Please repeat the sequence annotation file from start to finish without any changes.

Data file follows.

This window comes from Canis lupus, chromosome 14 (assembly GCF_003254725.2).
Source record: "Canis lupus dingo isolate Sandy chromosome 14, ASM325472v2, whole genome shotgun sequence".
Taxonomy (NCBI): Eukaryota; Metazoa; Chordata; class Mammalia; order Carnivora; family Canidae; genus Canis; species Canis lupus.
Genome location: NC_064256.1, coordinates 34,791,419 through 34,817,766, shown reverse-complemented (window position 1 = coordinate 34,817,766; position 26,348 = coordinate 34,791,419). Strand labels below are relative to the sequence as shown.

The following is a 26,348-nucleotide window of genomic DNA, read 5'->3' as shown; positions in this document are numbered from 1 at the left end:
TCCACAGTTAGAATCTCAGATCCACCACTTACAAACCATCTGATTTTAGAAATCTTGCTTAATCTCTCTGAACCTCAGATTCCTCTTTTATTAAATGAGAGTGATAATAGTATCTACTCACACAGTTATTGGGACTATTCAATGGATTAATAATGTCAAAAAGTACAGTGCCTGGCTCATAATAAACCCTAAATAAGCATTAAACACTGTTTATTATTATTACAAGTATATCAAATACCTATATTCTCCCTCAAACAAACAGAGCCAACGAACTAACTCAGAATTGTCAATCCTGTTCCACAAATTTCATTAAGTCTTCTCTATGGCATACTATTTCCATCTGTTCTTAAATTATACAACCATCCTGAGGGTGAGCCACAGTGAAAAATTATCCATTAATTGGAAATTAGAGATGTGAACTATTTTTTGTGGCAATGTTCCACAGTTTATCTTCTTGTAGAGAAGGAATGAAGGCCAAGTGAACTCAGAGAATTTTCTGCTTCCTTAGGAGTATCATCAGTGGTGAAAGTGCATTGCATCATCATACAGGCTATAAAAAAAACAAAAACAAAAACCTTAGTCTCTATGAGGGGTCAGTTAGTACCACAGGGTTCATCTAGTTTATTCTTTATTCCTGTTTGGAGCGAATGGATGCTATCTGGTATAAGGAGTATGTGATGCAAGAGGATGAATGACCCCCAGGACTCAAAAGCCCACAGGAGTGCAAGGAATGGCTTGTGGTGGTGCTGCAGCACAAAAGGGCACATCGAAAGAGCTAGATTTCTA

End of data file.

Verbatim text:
This window comes from Canis lupus, chromosome 14 (assembly GCF_003254725.2).
Source record: "Canis lupus dingo isolate Sandy chromosome 14, ASM325472v2, whole genome shotgun sequence".
Taxonomy (NCBI): Eukaryota; Metazoa; Chordata; class Mammalia; order Carnivora; family Canidae; genus Canis; species Canis lupus.
Genome location: NC_064256.1, coordinates 34,791,419 through 34,817,766, shown reverse-complemented (window position 1 = coordinate 34,817,766; position 26,348 = coordinate 34,791,419). Strand labels below are relative to the sequence as shown.

The following is a 26,348-nucleotide window of genomic DNA, read 5'->3' as shown; positions in this document are numbered from 1 at the left end:
TCCACAGTTAGAATCTCAGATCCACCACTTACAAACCATCTGATTTTAGAAATCTTGCTTAATCTCTCTGAACCTCAGATTCCTCTTTTATTAAATGAGAGTGATAATAGTATCTACTCACACAGTTATTGGGACTATTCAATGGATTAATAATGTCAAAAAGTACAGTGCCTGGCTCATAATAAACCCTAAATAAGCATTAAACACTGTTTATTATTATTACAAGTATATCAAATACCTATATTCTCCCTCAAACAAACAGAGCCAACGAACTAACTCAGAATTGTCAATCCTGTTCCACAAATTTCATTAAGTCTTCTCTATGGCATACTATTTCCATCTGTTCTTAAATTATACAACCATCCTGAGGGTGAGCCACAGTGAAAAATTATCCATTAATTGGAAATTAGAGATGTGAACTATTTTTTGTGGCAATGTTCCACAGTTTATCTTCTTGTAGAGAAGGAATGAAGGCCAAGTGAACTCAGAGAATTTTCTGCTTCCTTAGGAGTATCATCAGTGGTGAAAGTGCATTGCATCATCATACAGGCTATAAAAAAAACAAAAACAAAAACCTTAGTCTCTATGAGGGGTCAGTTAGTACCACAGGGTTCATCTAGTTTATTCTTTATTCCTGTTTGGAGCGAATGGATGCTATCTGGTATAAGGAGTATGTGATGCAAGAGGATGAATGACCCCCAGGACTCAAAAGCCCACAGGAGTGCAAGGAATGGCTTGTGGTGGTGCTGCAGCACAAAAGGGCACATCGAAAGAGCTAGATTTCTA